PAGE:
Canberra, Australia

Ovolo Nishi

Price per night from$128.49

Price information

If you haven’t entered any dates, the rate shown is provided directly by the hotel and represents the cheapest double room (including tax) available in the next 60 days.

Prices have been converted from the hotel’s local currency (AUD200.00), via, using today’s exchange rate.


New York via NewActon


Overlooking Lake Burley Griffin

Canberra hotel Ovolo Nishi doesn’t do things by halves: expect the most dazzling design, the most capital location and the most wonderful staff. The hotel is the latest addition to the NewActon cultural precinct, a hotbed of creative energy that's home to brilliant dining spots – and the hotel's own eatery Monster Kitchen has taken a huge step towards ethical eating with its meat-free menu.

Smith Extra

Get this when you book through us:

Handmade organic chocolates and late check-out (1pm)


Photos Ovolo Nishi facilities

Need to know




11am, but flexible, subject to availability. Earliest check-in, 3pm.


Double rooms from £115.22 (AU$220), including tax at 10 per cent.

More details

Rates usually exclude breakfast. A credit card surcharge of 2.5 per cent a stay applies against all accepted credit cards.


Pose for pictures on the eye-popping reclaimed timber steps in different colours, lengths, heights and textures that lead down from the bar to the basement Palace Cinema.

At the hotel

Well-equipped gym; library; free WiFi throughout. In rooms: TV, radio, iPad, minibar, bathrobes, botanical bath products. The Nishi building’s brilliant facilities include: a Palace Electric cinema (with a café and prosecco bar); Goodspeed bike shop; Nishi Gallery with local, interstate and international art exhibitions; Pilates Canberra; Soma Day Spa and Roji hair salon.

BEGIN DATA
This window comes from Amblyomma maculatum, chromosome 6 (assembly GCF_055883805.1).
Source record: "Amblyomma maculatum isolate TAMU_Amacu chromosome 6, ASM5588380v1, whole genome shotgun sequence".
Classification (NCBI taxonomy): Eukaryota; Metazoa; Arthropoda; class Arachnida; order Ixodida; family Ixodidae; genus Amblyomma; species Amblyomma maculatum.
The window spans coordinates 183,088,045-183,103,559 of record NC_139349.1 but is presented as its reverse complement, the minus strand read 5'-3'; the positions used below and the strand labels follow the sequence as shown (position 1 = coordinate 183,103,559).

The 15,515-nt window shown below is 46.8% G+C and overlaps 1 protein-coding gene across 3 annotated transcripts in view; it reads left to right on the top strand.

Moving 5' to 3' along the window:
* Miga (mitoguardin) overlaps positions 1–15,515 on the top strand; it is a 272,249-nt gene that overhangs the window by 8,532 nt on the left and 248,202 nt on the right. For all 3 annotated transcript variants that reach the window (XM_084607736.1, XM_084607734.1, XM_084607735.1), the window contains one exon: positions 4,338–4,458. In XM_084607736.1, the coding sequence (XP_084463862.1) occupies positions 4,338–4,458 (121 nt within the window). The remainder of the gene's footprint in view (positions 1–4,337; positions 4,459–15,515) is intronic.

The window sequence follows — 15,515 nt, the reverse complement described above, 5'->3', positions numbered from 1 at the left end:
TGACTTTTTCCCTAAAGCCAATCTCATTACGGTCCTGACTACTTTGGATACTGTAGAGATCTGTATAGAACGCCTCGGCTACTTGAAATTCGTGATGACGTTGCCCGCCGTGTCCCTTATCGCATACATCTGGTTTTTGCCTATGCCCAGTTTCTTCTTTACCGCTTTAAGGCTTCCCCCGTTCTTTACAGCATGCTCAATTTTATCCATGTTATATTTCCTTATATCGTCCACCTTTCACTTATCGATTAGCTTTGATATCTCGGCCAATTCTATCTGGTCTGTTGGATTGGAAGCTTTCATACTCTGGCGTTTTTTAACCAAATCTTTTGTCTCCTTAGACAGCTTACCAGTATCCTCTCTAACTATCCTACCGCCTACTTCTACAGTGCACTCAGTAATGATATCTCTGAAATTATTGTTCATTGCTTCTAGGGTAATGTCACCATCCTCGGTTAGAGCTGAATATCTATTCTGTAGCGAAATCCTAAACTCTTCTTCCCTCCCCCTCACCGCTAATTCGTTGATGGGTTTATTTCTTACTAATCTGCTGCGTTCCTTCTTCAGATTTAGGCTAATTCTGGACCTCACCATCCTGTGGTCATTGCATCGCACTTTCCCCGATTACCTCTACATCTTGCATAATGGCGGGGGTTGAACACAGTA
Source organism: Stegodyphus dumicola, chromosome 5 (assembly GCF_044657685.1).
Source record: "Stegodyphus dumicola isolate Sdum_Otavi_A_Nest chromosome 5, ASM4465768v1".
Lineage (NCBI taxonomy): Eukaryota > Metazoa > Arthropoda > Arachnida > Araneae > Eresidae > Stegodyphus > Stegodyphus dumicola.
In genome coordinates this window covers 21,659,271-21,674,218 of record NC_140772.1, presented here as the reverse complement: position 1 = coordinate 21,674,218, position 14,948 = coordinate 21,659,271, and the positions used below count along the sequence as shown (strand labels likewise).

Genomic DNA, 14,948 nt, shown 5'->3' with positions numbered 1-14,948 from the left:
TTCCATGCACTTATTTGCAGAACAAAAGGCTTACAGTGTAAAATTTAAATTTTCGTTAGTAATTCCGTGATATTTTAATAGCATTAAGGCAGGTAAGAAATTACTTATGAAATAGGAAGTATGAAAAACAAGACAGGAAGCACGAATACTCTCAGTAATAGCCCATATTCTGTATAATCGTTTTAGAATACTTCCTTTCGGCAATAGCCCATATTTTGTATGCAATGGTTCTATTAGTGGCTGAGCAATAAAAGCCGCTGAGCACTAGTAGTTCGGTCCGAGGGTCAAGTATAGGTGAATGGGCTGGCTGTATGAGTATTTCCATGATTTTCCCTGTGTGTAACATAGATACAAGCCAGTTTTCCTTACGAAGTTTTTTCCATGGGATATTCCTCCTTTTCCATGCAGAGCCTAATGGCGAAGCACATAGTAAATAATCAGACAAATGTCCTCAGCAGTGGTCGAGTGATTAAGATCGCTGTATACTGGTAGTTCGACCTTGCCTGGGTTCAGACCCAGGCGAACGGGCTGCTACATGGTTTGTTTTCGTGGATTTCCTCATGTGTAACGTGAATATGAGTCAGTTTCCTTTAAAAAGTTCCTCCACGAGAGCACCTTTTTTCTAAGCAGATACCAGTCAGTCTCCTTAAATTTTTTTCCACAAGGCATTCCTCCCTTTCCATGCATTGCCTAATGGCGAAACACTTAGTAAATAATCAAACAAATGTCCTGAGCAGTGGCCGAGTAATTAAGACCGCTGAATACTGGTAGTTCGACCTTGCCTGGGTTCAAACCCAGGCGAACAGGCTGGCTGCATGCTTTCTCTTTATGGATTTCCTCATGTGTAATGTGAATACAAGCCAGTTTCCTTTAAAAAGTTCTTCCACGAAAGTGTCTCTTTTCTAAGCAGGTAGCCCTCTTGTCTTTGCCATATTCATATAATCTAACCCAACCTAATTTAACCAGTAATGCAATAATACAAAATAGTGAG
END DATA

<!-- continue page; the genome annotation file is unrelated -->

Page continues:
Our favourite rooms

The Meandering Rooms are the biggest and most spacious of the hotel's sleeping quarters, graced with a tub for two and double rain showers. In particular, Room 230 caught our eye, thanks to its retro reading chair, reclaimed timber furniture, large lounge, interesting art and big bed lit with a spotlight (go on, aim for an ovation).

Packing tips

Your head torch: some rooms are deliciously dark.


Accepted, but not particularly catered to.

Sustainability efforts

The hotel's restaurant Monster Kitchen favours plant-based cuisine, and they work with local suppliers to create healthful, ethical seasonal dishes.

Food and Drink

Photos Ovolo Nishi food and drink

Top Table

Outside in the 'secret' courtyard garden when it's balmy, nestled near the open fireplace when it's not. The timber tables can be pulled apart or shoved together to offer different seating options – it's a movable feast.

Dress Code

Artist in residence: silks, denim and cashmere in dark, smudgy colours.

Hotel restaurant